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Our Ongoing “Pathway to Transformation” with AISA’s DEIJ Collaborative

By Constance Darshea Collins
Our Ongoing “Pathway to Transformation” with AISA’s DEIJ Collaborative

The Association of International Schools in Africa (AISA) has been a leading organization in diversity, equity, inclusion, and justice (DEIJ,) continually demonstrating what educational institutions can achieve with thoughtful, intentional action. AISA goes beyond mere rhetoric, actively engaging in introspection, course correction, and elevating the voices of educators who have historically existed in the margins. The transformation of its board leadership, in response to educator feedback, now better mirrors the diversity of its member schools. The Board’s decision to also include the DEIJ work as a strategic outcome signaled a significant change. This change aligns with the creation of their Wellbeing for All Design Team and recent publication,  Pathways to Transformation, a comprehensive DEIJ guide for educators and school leaders who are committed to creating inclusive and equitable learning environments for all students and staff.

In 2021, AISA introduced Affinity Groups to empower those with shared experiences or identities, nurturing community and belonging. The AISA DEIJ Collaborative, facilitated by Peter Bateman, Joel Llaban, Shelley Maldonado, Matthew Steuer, and Maipelo N’Guessan exemplifies this initiative. It's a collective space for all educators passionate about equity, those who strive to cultivate schools where students’ identities are affirmed, see representations of themselves in all aspects, and understand the intrinsic value of themselves and others. The collaborative differs from the other affinity groups as it is not tied to a particular identity group but united by a shared commitment to these core values of equity and inclusion.

For me, the collaborative has been a transformative learning space. Last school year, we delved into “stories of harm and hope,” sharing narratives from our schools to discover tools and strategies for change, often challenging the status quo. In my role as a DEIJ leader, finding solidarity is vital for both my leadership and personal wellbeing. Realizing we're not alone in our triumphs and challenges is both comforting and motivating, driving us to persist against those who wish us to just “move on.” We press on, fueled by our commitment to identity-centered education and advocating for those silenced or marginalized in our institutions. As a Black, Indigenous, and People of Color (BIPOC) educator, the Association for International Educators and Leaders of Color (AIELOC) was my first source of deep motivation. And now, AISA has broadened and recontextualized my involvement and understanding of what DEIJ means for other marginalized identities - particularly in Africa.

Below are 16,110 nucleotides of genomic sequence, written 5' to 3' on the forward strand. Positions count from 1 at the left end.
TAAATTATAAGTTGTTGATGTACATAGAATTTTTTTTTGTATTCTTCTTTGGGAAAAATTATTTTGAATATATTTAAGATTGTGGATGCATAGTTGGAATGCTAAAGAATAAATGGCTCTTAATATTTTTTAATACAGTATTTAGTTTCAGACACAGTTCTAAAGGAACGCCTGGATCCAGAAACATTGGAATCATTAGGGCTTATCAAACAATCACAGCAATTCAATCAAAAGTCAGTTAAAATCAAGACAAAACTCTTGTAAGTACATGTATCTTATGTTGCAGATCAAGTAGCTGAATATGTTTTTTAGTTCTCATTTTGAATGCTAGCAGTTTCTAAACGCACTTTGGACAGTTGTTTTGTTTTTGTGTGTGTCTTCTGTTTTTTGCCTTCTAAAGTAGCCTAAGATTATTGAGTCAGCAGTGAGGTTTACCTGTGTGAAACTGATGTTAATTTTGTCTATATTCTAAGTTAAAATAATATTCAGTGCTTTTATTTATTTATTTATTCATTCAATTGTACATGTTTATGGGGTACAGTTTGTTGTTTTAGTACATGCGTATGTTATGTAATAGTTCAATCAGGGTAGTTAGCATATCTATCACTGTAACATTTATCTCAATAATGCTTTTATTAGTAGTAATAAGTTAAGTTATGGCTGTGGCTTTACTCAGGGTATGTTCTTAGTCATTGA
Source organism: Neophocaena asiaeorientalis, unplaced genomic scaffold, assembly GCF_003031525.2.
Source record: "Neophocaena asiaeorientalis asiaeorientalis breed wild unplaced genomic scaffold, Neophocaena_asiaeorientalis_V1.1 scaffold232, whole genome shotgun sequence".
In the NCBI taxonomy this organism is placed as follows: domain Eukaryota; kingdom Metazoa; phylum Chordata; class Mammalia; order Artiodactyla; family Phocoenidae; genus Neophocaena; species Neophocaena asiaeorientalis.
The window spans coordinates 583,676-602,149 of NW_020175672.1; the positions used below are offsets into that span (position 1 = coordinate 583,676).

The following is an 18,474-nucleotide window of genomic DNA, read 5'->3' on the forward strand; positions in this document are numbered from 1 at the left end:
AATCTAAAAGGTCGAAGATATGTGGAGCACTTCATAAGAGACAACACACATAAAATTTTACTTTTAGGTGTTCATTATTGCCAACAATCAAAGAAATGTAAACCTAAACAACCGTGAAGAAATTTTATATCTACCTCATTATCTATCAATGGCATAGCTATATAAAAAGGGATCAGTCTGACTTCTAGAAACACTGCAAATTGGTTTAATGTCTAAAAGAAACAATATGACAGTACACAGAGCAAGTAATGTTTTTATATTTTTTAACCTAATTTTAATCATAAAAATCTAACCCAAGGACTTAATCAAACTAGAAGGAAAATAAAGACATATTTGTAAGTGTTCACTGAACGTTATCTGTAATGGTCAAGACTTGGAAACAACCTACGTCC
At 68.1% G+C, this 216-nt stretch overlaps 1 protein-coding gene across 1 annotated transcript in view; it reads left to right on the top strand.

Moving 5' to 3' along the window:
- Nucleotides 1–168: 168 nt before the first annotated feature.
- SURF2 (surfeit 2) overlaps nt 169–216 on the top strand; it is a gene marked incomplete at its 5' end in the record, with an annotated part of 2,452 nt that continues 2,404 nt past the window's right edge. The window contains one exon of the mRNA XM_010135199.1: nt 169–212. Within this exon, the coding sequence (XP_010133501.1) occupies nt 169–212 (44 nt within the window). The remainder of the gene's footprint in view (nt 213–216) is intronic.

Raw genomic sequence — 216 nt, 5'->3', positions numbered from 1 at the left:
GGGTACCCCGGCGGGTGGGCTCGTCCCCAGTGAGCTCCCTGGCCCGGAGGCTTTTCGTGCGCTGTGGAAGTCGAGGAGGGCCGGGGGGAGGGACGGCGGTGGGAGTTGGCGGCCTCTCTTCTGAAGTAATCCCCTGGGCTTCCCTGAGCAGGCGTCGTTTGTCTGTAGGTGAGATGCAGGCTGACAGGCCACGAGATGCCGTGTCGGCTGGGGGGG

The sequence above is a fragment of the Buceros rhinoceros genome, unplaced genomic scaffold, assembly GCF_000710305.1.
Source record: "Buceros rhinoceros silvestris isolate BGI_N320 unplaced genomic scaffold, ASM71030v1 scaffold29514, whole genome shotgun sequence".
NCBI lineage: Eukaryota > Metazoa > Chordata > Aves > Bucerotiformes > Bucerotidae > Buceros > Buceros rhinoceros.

As educators across Africa, we have found that engaging with peers across the world from Dakar to Cape Town, Kuala Lumpur to Beijing, and beyond – and by including heads of school, educators, assistant teachers, support staff, board members, parents, and students – enriches the depth of our understanding. In the AISA DEIJ Collaborative, we confront hard truths together, like the grave underrepresentation of people of color and women, especially African nationals, in leadership roles, and support each other in navigating our respective institutions’ progress along their DEIJ pathway.

This school year, AISA's DEIJ Collaborative is journeying through Pathways of Transformation. Each month, we focus on a different section of the AISA DEIJ Guide, with sessions led by thought leaders and contributors. I had the honor of leading the First Steps section alongside the brilliant Joel Jr. Llaban, while Peter Bateman and Maipelo N’Guessan facilitated thought-provoking sessions on Strategic Thinking and Teaching and Learning, respectively. Upcoming, Elmeka Henderson will guide us in learning around Support for Students and Staff.

These sessions prompt us to engage in exploring the chapters of the AISA DEIJ Guide authored by insightful leaders worldwide, and then come together to participate in reflective dialogue, enabling us to contextualize and integrate these learnings into our respective (and different) learning environments. As an equity-centered educator, it’s cathartic for me to share space with mission-driven colleagues, exchanging stories, strategies, and perspectives. Collaborating globally is essential for driving systemic change in historically inequitable institutions. I invite you to join our conversation and collectively work towards a more joyful, loving future.


Constance Darshea Collins is an educational leader committed to DEIJ. As the Director of Strategic Initiatives at the International School of Uganda, she focuses on community engagement, wellbeing, and DEIJ, leveraging her background as a social studies educator. Her international experience in Switzerland, the Democratic Republic of the Congo, South Africa, and Uganda has deepened her appreciation for cultural diversity and her dedication to equity and justice in education. 

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